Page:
Charles Sheffield - Fiction - Series - Erasmus Darwin (Grandfather of Charles Darwin)

Erasmus Darwin (Grandfather of Charles Darwin)

Publisher’s blurb: "18th Century Europe: It is an age when superstition is beginning to give way to the force of human reason, and no man so fully embodies the spirit of the times as Dr. Erasmus Darwin. Thinker, healer, and explorer of the bizarre and the seemingly supernatural, no mystery can stand for long against Darwin's enlightened analysis. And there are far more mysteries than history knows. . . . For Erasmus Darwin's world is filled with oddities that most cannot believe: from unknown beings lurking just outside the boundaries of civilization, to anomalies that even the greatest natural philosophers will be hard-pressed to explain, to mysterious deaths that give rise to fears of malevolent sorcery."

  1. The Amazing Dr. Darwin, (Baen June 2002); a collection of linked stories:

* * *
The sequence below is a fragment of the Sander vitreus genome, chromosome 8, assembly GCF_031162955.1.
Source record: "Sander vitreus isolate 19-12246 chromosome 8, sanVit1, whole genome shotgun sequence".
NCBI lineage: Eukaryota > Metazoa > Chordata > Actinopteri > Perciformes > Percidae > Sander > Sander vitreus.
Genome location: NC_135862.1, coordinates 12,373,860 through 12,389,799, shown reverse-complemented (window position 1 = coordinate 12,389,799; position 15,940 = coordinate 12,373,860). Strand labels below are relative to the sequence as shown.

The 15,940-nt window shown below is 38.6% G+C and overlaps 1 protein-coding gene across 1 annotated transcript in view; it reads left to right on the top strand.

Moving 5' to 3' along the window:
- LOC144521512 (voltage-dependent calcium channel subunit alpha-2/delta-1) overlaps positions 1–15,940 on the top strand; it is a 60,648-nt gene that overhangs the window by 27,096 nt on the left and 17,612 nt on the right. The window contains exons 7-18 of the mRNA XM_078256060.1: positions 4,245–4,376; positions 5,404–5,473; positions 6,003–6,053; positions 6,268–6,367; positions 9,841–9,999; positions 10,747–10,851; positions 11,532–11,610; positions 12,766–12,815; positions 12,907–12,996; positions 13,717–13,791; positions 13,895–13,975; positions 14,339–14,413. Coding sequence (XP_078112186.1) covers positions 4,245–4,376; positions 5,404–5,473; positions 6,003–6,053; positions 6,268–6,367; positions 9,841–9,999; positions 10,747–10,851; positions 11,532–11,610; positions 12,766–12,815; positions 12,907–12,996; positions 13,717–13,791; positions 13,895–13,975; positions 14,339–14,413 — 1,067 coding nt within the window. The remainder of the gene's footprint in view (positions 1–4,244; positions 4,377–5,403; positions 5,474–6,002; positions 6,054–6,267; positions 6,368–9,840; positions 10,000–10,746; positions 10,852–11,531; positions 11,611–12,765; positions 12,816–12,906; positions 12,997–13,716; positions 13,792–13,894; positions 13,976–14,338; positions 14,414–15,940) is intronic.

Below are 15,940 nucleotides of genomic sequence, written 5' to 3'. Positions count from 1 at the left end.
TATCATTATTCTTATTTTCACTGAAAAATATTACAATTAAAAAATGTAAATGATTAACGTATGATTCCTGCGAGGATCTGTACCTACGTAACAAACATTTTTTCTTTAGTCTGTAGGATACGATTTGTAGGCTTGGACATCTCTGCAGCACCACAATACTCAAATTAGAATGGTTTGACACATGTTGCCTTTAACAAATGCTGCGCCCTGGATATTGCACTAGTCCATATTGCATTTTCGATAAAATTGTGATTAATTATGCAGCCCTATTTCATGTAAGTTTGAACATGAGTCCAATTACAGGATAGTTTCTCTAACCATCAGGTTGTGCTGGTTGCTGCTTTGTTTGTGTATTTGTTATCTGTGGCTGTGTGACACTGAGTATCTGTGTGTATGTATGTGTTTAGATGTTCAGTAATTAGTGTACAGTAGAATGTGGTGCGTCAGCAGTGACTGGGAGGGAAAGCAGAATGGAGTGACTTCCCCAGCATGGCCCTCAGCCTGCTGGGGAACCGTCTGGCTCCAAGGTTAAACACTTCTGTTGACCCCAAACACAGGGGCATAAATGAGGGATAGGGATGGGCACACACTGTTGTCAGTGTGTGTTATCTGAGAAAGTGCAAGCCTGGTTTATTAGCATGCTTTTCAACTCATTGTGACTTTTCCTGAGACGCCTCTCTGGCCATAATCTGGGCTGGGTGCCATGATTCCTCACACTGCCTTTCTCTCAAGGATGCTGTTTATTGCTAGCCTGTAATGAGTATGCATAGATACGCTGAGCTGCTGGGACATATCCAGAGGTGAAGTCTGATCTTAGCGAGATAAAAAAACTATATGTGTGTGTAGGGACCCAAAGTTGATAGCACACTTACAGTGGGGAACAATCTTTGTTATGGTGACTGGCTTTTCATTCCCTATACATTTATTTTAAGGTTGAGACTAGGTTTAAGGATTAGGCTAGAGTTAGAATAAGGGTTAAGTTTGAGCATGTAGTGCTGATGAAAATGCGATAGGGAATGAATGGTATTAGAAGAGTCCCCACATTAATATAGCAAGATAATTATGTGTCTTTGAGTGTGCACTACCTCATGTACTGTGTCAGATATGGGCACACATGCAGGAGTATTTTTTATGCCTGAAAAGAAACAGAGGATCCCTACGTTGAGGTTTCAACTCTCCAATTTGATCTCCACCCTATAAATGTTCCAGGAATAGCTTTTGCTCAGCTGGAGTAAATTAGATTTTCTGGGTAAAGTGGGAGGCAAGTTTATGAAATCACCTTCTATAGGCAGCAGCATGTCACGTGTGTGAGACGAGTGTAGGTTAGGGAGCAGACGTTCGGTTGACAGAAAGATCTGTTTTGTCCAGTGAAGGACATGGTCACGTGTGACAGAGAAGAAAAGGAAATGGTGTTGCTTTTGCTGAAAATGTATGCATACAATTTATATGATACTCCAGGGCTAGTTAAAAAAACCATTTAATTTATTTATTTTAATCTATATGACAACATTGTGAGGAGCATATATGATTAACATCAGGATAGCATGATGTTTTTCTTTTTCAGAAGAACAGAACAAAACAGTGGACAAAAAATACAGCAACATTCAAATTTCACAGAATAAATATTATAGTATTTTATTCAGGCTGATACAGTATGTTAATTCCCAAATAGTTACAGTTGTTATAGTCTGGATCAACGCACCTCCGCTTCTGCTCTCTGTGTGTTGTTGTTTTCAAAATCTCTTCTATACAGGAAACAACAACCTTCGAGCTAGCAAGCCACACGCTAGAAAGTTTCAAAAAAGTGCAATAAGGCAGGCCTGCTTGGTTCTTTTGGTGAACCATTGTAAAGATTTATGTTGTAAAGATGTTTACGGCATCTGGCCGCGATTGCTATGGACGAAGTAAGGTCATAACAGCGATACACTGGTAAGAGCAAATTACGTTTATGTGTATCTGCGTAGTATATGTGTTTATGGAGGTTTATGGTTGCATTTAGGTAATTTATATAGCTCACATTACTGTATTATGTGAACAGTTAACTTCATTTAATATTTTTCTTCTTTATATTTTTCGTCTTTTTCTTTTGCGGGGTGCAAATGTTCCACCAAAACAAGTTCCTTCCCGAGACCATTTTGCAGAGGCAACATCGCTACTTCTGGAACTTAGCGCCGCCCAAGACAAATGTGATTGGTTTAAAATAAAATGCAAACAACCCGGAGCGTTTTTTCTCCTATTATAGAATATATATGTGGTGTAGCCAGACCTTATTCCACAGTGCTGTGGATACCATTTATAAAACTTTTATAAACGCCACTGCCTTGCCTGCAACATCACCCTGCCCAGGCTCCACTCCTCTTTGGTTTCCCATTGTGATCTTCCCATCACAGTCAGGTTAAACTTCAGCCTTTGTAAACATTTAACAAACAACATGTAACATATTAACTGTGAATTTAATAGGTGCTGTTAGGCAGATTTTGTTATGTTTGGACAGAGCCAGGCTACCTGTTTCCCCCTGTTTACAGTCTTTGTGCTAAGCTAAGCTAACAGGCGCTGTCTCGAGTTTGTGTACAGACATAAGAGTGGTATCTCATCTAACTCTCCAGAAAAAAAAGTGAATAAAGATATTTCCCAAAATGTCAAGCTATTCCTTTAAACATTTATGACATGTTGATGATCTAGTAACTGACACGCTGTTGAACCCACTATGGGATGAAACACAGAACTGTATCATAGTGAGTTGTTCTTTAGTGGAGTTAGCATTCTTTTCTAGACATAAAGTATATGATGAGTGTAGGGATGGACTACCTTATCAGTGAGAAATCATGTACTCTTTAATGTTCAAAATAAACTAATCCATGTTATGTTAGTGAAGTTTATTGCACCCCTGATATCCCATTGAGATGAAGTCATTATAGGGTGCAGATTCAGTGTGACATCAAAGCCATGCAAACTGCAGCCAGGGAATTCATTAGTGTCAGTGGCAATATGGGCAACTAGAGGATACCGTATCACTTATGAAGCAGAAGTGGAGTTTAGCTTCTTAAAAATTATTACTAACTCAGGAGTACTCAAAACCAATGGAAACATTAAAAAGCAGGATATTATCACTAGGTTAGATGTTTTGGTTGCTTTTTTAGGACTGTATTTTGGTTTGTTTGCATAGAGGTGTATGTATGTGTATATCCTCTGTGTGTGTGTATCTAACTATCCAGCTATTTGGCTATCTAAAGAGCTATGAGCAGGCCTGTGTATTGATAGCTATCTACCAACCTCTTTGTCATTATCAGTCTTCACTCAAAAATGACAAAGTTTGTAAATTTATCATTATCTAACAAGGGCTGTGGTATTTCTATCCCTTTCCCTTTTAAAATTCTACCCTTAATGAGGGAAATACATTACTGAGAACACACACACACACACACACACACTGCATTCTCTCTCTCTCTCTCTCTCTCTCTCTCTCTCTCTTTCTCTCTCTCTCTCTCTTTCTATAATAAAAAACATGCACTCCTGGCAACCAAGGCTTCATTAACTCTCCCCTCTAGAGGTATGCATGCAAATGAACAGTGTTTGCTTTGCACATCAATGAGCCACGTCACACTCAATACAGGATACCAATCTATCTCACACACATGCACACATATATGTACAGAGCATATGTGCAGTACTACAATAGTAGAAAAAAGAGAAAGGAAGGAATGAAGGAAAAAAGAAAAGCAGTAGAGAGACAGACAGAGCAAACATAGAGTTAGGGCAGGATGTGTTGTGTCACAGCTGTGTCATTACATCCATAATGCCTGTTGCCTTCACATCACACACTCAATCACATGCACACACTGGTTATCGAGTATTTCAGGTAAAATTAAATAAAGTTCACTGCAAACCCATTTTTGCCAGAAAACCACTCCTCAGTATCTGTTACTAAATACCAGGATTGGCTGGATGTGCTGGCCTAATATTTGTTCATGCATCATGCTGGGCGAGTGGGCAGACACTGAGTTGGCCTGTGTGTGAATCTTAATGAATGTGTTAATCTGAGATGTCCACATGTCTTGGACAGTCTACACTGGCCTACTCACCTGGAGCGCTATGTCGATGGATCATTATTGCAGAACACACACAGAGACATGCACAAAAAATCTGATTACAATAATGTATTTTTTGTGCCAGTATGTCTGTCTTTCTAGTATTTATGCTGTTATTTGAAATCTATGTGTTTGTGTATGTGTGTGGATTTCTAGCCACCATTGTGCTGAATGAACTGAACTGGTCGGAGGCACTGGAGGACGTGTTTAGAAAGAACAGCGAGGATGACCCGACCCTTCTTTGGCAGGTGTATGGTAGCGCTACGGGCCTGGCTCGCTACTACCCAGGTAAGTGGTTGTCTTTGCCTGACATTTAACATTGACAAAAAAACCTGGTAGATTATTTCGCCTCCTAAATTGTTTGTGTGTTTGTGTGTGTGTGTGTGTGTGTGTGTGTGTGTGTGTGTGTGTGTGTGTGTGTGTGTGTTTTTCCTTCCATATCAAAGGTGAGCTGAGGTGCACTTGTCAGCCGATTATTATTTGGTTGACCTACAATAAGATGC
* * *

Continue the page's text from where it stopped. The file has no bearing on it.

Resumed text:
• Introduction, (in) *; Read online
    • "The Devil of Malkirk," (na) F&SF June 1982; Read online
    • "The Heart of Ahura Mazda," (nv) AHMM Nov. 1988
    • "The Phantom of Dunwell Cove," (nv) Asimov’s Aug. 1995
    • "The Lambeth Immortal," (nv) AHMM June 1979
    • "The Solborne Vampire," (nv) AHMM Jan. 1998
    • "The Treasure of Odirex," (na) Fantastic July 1978
    • Appendix- Erasmus Magister: Fact and Fiction, (ar) Erasmus Magister, Ace 1982

The Amazing Dr. Darwin was preceded by an earlier version: Erasmus Magister, (Ace June 1982); also, Sheffield later wrote an additional Erasmus Darwin story:

  • "The Demon of E Staircase," (ss) AHMM Jan. 2003

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Famous quotes containing the words erasmus and/or darwin:

    In short, no association or alliance can be happy or stable without me. People can’t long tolerate a ruler, nor can a master his servant, a maid her mistress, a teacher his pupil, a friend his friend nor a wife her husband, a landlord his tenant, a soldier his comrade nor a party-goer his companion, unless they sometimes have illusions about each other, make use of flattery, and have the sense to turn a blind eye and sweeten life for themselves with the honey of folly.
    —Desiderius Erasmus (c. 1466–1536)

    The highest possible stage in moral culture is when we recognize that we ought to control our thoughts.
    —Charles Darwin (1809–1882)